Of course, these things can be done by book publishers for the digital versions. But they require creating or licensing and then integrating new content assets and rethinking and redesigning the presentation. And that’s not even accounting for the work involved in adjusting the content to multiple screen sizes, a problem that just keeps getting more challenging as more different tablet and phone screen sizes are introduced.

One major publisher I know really endeavors to make ebooks of all their new title output, which includes some imprints that do a lot of illustrated books. Like everybody else, they frequently see ebook sales of 50% and more of their fiction, and 25% or more on immersive-reading non-fiction. But the illustrated books are in the single-digit percentages most of the time, with some of the more successful categories in the very low double-digits.

This is in the US — two years or more after the launch of the iPad and Nook Color and nearly a year after the launch of the Kindle Fire. Poor sales of illustrated ebooks can no longer be attributed to a lack of devices that can deliver them effectively.

And the ubiquity of these highly-capable devices brings its own new set of headaches. We were discussing the recent Bowker reporting that more people are reading ebooks on multi-function devices than on dedicated e-ink readers with our favorite expert on reading habit data, Peter Hildick-Smith of the Codex Group. He concurs and says that, as a result, the ebook consumption per reader threatens to go down.

Hildick-Smith points out that the tablet is a sea change in the history of content and consumption. Up until now, each content form had its own delivery mechanism. Records and cassettes and even MP3s were delivered through devices made just for them, just like the programming on TV and radio. Books on Kindles and Nooks replicated that paradigm. When you turned on your Kindle, you were as buried in your book as you were when it was in paper.

This is no longer true. If the book you’re reading on an iPad or Kindle Fire or Nexus 7 gets boring or you get tired of it, you can switch to a movie, The New York Times, your favorite song, or Angry Birds with the same device. Or the chime on your iPhone will ring taking you out of your book to answer an email.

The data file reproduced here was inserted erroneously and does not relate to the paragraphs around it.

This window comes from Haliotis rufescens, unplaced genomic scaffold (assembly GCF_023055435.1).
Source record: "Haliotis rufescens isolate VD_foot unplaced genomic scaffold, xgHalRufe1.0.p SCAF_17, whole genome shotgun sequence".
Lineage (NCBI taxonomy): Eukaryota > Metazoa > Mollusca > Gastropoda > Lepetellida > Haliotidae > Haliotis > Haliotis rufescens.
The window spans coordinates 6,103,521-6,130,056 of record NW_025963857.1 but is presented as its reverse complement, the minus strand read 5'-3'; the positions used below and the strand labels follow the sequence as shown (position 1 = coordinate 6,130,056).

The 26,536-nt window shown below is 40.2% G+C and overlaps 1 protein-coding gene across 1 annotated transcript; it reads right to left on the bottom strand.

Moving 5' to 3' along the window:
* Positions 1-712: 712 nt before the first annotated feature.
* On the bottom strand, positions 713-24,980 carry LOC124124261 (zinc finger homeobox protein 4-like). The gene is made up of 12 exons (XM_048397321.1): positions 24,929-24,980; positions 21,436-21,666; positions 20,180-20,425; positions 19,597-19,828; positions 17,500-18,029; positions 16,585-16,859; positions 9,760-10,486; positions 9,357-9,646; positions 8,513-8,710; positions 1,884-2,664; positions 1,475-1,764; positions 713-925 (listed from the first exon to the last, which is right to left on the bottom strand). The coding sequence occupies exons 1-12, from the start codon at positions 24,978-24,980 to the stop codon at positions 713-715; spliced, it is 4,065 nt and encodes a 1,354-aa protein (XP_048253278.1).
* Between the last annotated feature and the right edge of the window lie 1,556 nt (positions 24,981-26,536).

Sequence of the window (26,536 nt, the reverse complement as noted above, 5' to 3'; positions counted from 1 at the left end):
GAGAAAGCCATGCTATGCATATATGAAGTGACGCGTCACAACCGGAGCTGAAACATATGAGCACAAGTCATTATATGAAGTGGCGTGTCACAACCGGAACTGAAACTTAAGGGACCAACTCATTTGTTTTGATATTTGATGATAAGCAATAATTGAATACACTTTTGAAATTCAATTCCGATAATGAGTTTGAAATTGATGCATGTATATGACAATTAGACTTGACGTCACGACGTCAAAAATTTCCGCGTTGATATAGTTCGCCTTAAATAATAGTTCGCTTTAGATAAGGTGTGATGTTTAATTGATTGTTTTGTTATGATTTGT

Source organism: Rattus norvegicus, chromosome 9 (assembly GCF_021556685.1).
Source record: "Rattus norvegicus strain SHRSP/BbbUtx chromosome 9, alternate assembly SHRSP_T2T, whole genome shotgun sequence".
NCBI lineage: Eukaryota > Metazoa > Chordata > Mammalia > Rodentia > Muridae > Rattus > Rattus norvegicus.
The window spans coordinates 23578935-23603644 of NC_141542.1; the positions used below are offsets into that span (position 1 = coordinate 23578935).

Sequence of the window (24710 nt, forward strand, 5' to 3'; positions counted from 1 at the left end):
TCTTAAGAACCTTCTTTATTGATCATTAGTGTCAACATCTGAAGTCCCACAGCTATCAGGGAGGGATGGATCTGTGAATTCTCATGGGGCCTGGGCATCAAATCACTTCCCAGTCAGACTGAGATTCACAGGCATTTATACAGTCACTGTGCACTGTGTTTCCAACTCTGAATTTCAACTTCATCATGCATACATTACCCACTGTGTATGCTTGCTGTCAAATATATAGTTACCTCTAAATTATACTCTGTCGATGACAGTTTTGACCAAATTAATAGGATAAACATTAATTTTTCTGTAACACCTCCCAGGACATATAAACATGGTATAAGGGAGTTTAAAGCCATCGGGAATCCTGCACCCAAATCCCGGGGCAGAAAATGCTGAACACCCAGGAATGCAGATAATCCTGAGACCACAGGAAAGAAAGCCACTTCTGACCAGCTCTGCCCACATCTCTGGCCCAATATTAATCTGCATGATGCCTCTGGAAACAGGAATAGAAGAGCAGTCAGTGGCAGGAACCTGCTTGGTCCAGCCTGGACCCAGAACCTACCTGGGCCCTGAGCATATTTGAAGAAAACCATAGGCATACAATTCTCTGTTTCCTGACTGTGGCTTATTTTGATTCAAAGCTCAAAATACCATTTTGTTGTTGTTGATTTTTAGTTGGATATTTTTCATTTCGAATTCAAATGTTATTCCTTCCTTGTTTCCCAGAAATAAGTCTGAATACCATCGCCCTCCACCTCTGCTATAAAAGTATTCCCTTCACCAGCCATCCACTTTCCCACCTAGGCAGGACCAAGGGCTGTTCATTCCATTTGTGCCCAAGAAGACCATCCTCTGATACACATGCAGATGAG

For the publisher of novels, this means the book is competing with other media that would accomplish a different purpose. For the publisher of illustrated books, the book also must compete with media accomplishing the same purpose (how many new instructional videos of knitting stitches or jewelry-making techniques are posted to YouTube every day?) But they can’t do it for the same price, because that price is free.

So the illustrated book publisher not only has to learn how to make videos (a skill they were never previously required to possess), they also have to come up with a business model that enables their videos to be part of a priced commercial product, competing with legions of them that are free. And they have to finance a substantial creative component that isn’t contributing value to the print version at all.

We know our industry is changing radically. Different business models are challenged in different ways. Most of our time on this blog, perhaps too much of it, is spent contemplating how that affects the biggest publishers and the biggest books. There’s a reason for that. Big books have always driven the consumer book business and that seems to be more true than ever, not less.

But the challenge for — very specifically — “general illustrated book publishing” seems much more severe. The big publishers I’ve talked to apparently see that. Nobody has been explicit about it, but it sure feels like they can see a profitable path to navigate digital change with immersive reading books but not with illustrated ones.

I’ve also talked to mostly-illustrated publishers. Nobody says “you’re wrong, Mike. This is how we’re going to continue succeeding using our content-development skills, marketing capabilities, and talent network when bookstore shelf space is insignificant.” A couple of them have said “I don’t agree” without specifics. Most admit that they see the problem but haven’t yet figured out a solution.

There may not be one.

Camplin of Thames & Hudson is quoted at the end of The Bookseller piece saying, “I think it’s sort of a waste of money to assume the market is there [at the moment]; however, it would be foolish to say it will be this way forever.”

It might be equally foolish to say, or bet, that it won’t.

Of course, there is one strategy that can work: a vertical one. If you’re using illustrated book output to build a community of the interested, then you’ll presumably be able to sell them other things (software, live events, databases, services) when illustrated books are past their sell-by date. That’s the Osprey and F+W strategy and you can see sense in it because books are only part, and almost certainly a diminishing percentage, of their sales portfolio.

In fact, it is companies like these that might use technology like Ron Martinez’s Aerbook Maker tools and be able to use their books as a springboard to digital products with commercial value. They’ll probably also want to discover fotoLibra’s “advanceImages” scheme for micropayment of royalties instead of advance licensing fees for photographs. What Aerbook and fotoLibra offer can reduce the cost of creating an illustrated or enhanced ebook by 80%. That would certainly help.

It’s been obvious to me for a long time that managing the cost side of enhanced ebook creation is critical, which is why I was a sucker for the original Blio pitch in December of 2009.